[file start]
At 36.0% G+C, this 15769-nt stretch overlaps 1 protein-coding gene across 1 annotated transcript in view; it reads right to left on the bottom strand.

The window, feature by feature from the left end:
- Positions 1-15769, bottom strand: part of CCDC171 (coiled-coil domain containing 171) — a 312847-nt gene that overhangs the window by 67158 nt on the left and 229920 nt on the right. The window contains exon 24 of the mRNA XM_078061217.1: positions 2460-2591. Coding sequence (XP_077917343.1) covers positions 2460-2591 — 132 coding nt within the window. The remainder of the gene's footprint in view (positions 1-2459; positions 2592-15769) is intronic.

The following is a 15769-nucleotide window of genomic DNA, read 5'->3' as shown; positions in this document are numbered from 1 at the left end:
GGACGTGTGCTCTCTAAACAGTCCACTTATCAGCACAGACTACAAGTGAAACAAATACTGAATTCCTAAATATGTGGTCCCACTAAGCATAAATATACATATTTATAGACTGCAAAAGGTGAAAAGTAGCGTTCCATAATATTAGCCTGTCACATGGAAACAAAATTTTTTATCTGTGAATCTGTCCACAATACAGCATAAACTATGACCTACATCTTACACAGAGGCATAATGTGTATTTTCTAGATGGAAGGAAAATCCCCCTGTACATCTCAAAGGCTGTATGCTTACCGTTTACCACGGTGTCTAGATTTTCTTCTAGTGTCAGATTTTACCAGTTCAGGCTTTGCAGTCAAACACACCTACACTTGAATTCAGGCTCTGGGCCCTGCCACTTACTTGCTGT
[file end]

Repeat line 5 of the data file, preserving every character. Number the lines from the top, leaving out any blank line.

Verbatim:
GGACGTGTGCTCTCTAAACAGTCCACTTATCAGCACAGACTACAAGTGAAACAAATACTGAATTCCTAAATATGTGGTCCCACTAAGCATAAATATACATATTTATAGACTGCAAAAGGTGAAAAGTAGCGTTCCATAATATTAGCCTGTCACATGGAAACAAAATTTTTTATCTGTGAATCTGTCCACAATACAGCATAAACTATGACCTACATCTTACACAGAGGCATAATGTGTATTTTCTAGATGGAAGGAAAATCCCCCTGTACATCTCAAAGGCTGTATGCTTACCGTTTACCACGGTGTCTAGATTTTCTTCTAGTGTCAGATTTTACCAGTTCAGGCTTTGCAGTCAAACACACCTACACTTGAATTCAGGCTCTGGGCCCTGCCACTTACTTGCTGT